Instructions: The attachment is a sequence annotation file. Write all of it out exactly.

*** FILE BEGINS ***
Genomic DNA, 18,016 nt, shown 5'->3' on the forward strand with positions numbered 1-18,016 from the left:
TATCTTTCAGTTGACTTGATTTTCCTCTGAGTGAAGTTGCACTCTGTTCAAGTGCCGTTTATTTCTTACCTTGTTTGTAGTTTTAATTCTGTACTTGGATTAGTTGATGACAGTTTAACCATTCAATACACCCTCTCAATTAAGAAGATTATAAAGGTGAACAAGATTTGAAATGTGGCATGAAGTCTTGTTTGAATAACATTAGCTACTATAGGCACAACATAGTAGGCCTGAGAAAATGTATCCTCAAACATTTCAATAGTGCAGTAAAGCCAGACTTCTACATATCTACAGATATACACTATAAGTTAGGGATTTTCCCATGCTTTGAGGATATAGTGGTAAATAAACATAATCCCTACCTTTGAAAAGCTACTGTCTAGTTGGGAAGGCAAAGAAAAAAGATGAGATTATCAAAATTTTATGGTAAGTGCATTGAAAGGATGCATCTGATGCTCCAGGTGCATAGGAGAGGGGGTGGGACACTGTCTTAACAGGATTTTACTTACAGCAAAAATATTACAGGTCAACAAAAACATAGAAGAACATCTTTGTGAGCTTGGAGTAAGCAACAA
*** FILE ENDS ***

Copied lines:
Genomic DNA, 18,016 nt, shown 5'->3' on the forward strand with positions numbered 1-18,016 from the left:
TATCTTTCAGTTGACTTGATTTTCCTCTGAGTGAAGTTGCACTCTGTTCAAGTGCCGTTTATTTCTTACCTTGTTTGTAGTTTTAATTCTGTACTTGGATTAGTTGATGACAGTTTAACCATTCAATACACCCTCTCAATTAAGAAGATTATAAAGGTGAACAAGATTTGAAATGTGGCATGAAGTCTTGTTTGAATAACATTAGCTACTATAGGCACAACATAGTAGGCCTGAGAAAATGTATCCTCAAACATTTCAATAGTGCAGTAAAGCCAGACTTCTACATATCTACAGATATACACTATAAGTTAGGGATTTTCCCATGCTTTGAGGATATAGTGGTAAATAAACATAATCCCTACCTTTGAAAAGCTACTGTCTAGTTGGGAAGGCAAAGAAAAAAGATGAGATTATCAAAATTTTATGGTAAGTGCATTGAAAGGATGCATCTGATGCTCCAGGTGCATAGGAGAGGGGGTGGGACACTGTCTTAACAGGATTTTACTTACAGCAAAAATATTACAGGTCAACAAAAACATAGAAGAACATCTTTGTGAGCTTGGAGTAAGCAACAA